Google is stepping up efforts to encrypt information flowing between its own data centers as a response to surveillance programs waged by the NSA and other intelligence agencies around the world. "It's an arms race," Eric Grosse, Google's vice president for security engineering, tells The Washington Post. "We see these government agencies as among the most skilled players in this game." The disclosure of the security effort, which has been going on for about a year, comes amid reports that the NSA can get around most common encryption methods.
The company tells the Post that it sped up its encryption efforts in June after the NSA's PRISM surveillance program was revealed in reports from both the Post and the Guardian. While Google's encryption efforts won't make it impossible for the NSA and others to circumvent information flowing between its data centers, the company explains that encryption will at least make massive government or hacker spying efforts more difficult to pull off. The escalated security push also won't change the fact that the company legally has to comply with court orders when the NSA and federal agencies ask for user data, the Post notes.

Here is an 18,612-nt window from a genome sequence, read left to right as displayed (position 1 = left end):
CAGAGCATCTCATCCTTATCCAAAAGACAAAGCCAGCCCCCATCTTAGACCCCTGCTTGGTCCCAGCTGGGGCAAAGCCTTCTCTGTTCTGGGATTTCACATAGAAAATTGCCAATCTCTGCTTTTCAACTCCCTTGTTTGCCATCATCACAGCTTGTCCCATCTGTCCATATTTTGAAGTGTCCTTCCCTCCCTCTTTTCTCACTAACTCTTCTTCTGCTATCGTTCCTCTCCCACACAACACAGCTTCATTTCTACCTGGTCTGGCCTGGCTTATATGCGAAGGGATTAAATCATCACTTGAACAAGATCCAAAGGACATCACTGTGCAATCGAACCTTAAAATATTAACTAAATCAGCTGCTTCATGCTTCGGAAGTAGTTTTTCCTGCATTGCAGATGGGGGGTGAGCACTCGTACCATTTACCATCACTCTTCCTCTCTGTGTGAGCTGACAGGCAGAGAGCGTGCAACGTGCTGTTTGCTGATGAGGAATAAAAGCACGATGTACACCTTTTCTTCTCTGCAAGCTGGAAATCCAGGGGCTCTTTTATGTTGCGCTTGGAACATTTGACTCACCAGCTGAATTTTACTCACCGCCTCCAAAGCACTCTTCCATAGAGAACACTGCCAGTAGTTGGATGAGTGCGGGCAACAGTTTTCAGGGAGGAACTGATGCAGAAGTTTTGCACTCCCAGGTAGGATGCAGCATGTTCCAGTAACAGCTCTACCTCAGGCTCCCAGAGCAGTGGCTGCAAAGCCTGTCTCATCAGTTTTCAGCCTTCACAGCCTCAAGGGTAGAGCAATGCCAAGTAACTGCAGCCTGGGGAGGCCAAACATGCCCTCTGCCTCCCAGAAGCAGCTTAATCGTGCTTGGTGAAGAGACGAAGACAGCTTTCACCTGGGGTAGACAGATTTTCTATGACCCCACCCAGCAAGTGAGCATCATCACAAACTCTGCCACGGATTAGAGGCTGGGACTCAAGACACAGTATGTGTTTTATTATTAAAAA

On multiple occasions, Google has denied taking part in PRISM while also aligning with Apple, Microsoft, and other tech firms to call on the NSA to allow them to be more transparent about the user data requests they do receive. The Post reports that the encryption effort should be finished soon, "months ahead" of what Google originally planned.